The New York Locavore Challenge ingredient of the day is Locally Roasted Coffee. I had some trouble choosing my 5 non-local ingredients for the challenge (which in all honesty varied a bit week to week), but coffee was one I had some gripes with. Obviously there aren’t any coffee trees here in Brooklyn (shame…), but there are a number of local coffee roasters. So is it a local ingredient? It’s kind of like supporting a local bakery. All of their grains might not be sourced locally, but it’s much better to buy their bread than the mass produced supermarket brands. Or when I get my salsa from the Brooklyn Salsa company. I know all their ingredients aren’t local, but it’s better than buying from a national manufacturer.
There’s a lot of loop holes, per se, in localism. When I eat at a local mom and pop restaurant, I know not all of their ingredients are sourced locally, but I’d rather eat there than a larger food chain. At least the revenue stays locally in the community. So in short, yes, I consider my coffee local. If I were able to bring some Kona beans home from Hawaii on my own, that would be even better, but I still have another 3 years before I go back there (I might start a daily countdown soon…).
And in spirit of local coffee, here are some of my favorite local roasters.
Gorilla Coffee (Brooklyn)
I think Gorilla Coffee was the first local roaster I discovered when moving to Brooklyn. Not only do they roast some great coffee beans, but they have a cute shop in Park Slope as well. Check them out at 5th Ave and Park Place for a cup to stay or bag to go.
Crop to Cup (Brooklyn)
Sometimes I bring a bag home, but I love that I can always look forward to Crop to Cup’s tasty coffee at almost any of the Brooklyn Flea locations–including Smorgasburg! I love that almost all of their coffees can be traced back to a single farm.
Irving Coffee Farm (Manhattan)
First discovered this place while at Stone Barn’s Harvest Festival. I usually drink my coffee very dark with a little sugar and skim milk, but I got a bit bullied into trying it black when the staff member asked, “Black, right? That’s really the only way to drink it.” He was right!
Dallis Bros. Coffee (Queens)
Dallis Bros has been roasting coffee in New York for almost 100 years. Who knew? Hard to believe it took a trip to Whole Foods last year for me to finally find them. Love at first sip! They have a huge range of single origin brews, including my favorite, Sumatra.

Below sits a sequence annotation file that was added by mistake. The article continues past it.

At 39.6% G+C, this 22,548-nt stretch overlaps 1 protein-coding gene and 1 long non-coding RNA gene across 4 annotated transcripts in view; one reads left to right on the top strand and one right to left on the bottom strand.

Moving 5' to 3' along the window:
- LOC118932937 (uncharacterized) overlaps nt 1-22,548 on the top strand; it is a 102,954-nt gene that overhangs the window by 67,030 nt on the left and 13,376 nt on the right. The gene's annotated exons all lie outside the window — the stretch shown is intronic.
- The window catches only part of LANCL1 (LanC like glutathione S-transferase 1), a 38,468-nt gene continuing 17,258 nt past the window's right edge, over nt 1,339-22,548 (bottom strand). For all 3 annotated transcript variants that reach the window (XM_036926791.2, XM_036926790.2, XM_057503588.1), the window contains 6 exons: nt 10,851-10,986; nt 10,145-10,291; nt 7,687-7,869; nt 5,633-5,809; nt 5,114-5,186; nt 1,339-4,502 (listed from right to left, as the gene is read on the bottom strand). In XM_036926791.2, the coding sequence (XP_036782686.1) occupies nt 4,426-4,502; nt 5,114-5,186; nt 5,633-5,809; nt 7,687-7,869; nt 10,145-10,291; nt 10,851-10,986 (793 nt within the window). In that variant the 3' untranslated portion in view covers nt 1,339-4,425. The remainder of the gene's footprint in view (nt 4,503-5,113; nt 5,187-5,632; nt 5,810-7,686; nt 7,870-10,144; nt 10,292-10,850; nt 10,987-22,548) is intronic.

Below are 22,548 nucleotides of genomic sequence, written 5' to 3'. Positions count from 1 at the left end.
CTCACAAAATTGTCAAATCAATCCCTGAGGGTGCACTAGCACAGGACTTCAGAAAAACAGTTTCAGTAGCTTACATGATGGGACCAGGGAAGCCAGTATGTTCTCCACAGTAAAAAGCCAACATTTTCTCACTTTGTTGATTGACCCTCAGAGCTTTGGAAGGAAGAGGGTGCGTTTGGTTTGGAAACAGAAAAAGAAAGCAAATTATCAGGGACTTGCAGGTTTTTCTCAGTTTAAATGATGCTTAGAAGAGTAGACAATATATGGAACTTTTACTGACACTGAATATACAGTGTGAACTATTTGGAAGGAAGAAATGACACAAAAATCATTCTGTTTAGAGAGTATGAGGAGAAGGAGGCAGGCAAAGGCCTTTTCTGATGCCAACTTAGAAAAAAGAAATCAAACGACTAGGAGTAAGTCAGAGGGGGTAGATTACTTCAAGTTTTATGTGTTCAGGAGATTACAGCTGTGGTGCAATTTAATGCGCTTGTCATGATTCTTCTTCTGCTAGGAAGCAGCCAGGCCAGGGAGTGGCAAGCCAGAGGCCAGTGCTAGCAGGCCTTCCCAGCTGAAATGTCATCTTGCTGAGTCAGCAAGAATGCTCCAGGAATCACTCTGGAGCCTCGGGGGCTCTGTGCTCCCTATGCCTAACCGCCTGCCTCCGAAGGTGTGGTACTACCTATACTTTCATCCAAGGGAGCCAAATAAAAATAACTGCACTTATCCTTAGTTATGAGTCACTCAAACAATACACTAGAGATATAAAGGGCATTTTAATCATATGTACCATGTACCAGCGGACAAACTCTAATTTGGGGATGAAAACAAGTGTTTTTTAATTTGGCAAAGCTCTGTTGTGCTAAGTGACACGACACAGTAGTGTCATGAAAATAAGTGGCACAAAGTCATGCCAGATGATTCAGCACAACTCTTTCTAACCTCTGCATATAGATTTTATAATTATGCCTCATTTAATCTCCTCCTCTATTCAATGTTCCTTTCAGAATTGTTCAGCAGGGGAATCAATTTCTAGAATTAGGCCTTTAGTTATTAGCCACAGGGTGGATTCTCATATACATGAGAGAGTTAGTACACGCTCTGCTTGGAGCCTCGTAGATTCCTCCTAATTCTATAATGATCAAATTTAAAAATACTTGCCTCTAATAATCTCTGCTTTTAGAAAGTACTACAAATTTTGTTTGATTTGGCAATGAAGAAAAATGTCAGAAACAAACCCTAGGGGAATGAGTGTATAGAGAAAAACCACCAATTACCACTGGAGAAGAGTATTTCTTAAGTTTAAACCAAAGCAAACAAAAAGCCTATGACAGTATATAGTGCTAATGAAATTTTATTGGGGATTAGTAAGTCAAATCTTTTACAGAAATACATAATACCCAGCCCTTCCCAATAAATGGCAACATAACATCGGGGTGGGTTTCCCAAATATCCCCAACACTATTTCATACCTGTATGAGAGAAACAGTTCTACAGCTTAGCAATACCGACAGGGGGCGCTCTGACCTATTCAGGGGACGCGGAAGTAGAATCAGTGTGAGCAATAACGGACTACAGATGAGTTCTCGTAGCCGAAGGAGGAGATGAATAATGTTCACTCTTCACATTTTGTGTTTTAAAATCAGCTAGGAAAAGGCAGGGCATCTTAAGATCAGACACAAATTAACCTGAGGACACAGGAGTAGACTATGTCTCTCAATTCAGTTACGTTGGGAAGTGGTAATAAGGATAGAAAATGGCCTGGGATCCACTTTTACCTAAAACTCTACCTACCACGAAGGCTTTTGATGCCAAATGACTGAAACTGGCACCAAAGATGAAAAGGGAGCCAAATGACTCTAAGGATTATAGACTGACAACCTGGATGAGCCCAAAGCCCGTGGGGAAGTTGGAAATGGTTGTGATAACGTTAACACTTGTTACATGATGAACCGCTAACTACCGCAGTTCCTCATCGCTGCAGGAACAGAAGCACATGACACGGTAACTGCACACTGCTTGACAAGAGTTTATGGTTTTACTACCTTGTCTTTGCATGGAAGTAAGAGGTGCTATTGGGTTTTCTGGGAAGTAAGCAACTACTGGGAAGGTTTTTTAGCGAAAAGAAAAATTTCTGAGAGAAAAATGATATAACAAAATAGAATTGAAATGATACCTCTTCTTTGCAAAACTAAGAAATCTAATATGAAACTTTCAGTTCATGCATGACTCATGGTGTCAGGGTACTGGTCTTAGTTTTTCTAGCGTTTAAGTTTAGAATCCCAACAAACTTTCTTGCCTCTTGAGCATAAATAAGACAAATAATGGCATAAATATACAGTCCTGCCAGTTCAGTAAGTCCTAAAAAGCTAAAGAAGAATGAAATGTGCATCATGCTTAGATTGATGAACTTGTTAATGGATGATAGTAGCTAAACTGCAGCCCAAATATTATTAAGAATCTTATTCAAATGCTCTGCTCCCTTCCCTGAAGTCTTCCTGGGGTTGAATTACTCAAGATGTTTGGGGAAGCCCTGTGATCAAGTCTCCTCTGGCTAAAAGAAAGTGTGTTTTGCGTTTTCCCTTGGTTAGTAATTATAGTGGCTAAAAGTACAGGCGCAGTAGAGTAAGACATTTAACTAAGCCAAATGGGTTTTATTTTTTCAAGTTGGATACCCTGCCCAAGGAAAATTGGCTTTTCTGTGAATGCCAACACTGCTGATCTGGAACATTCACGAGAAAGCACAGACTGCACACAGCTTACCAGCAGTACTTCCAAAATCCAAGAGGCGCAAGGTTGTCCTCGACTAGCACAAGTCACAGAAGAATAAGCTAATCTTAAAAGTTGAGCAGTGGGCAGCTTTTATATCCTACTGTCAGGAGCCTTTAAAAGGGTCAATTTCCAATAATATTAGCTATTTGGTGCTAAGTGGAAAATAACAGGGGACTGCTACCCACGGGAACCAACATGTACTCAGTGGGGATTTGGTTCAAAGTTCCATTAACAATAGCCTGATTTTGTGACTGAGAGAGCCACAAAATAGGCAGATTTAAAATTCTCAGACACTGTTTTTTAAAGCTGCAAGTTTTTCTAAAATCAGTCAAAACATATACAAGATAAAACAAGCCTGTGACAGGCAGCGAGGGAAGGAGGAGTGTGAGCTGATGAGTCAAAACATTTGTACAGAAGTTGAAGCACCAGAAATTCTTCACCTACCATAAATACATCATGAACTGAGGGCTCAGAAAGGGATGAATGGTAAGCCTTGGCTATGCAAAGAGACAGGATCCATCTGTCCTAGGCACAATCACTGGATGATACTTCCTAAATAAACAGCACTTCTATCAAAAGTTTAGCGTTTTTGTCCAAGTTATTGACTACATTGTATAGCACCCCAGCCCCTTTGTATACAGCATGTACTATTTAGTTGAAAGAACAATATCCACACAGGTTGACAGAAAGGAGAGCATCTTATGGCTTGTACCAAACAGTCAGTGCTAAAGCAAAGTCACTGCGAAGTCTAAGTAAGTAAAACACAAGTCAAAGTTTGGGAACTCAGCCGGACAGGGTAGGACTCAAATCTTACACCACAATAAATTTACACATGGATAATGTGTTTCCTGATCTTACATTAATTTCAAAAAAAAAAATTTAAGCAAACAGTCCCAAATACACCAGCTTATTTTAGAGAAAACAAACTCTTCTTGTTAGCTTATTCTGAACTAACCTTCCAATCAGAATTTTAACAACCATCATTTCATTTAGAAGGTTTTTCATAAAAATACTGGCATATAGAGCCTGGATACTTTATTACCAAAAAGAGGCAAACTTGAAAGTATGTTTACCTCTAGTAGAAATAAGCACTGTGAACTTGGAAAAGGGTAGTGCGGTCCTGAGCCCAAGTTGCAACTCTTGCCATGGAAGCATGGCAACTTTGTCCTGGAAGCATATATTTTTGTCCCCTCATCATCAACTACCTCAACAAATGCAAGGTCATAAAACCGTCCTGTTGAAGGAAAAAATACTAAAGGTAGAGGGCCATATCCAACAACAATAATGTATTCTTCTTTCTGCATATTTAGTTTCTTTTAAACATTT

- Edible: Ozone Park Home To One Of City’s Finest Coffee Roasters (manhattan.ny1.com)
- Locavore Challenge #12: Enjoy Locally Crafted Chocolate (brooklynlocavore.wordpress.com)
- Locavore Challenge #22: Read a Locavore Book (brooklynlocavore.wordpress.com)
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I knew someone in CT who grew his own coffee beans indoors (may have brought the plant outside for the summer). So, it is possible, though difficult. Another option, is to use a coffee substitute. One example is dandelion root. There are other similar options. But according to Wildman Steve Brill (http://tech.groups.yahoo.com/group/PlantForagers/message/206), there’s a kentucky coffee tree in Prospect Park, which he feels is the ultimate coffee substitute. Now, if you require caffeine, there are many ways to get it (besides another beverage w/it, you can add it to a drink).
Sam Schaperow, M.S.
A coffee plant in CT? That’s pretty cool. I know they are growing coffee in CA now (I believe it was a coffee roasted by Irving Farm where I first saw it) but didn’t know it was even possible in the northeast. I might have to hunt down that tree in Prospect Park, but I don’t know that anything can (or I’d want it to) replace the real thing.
Hum; I don’t know how close kentucky coffee compares to ordinary coffee. There may be a range of opinions. Why don’t you join PlantForagers and reply to that post to see what people think?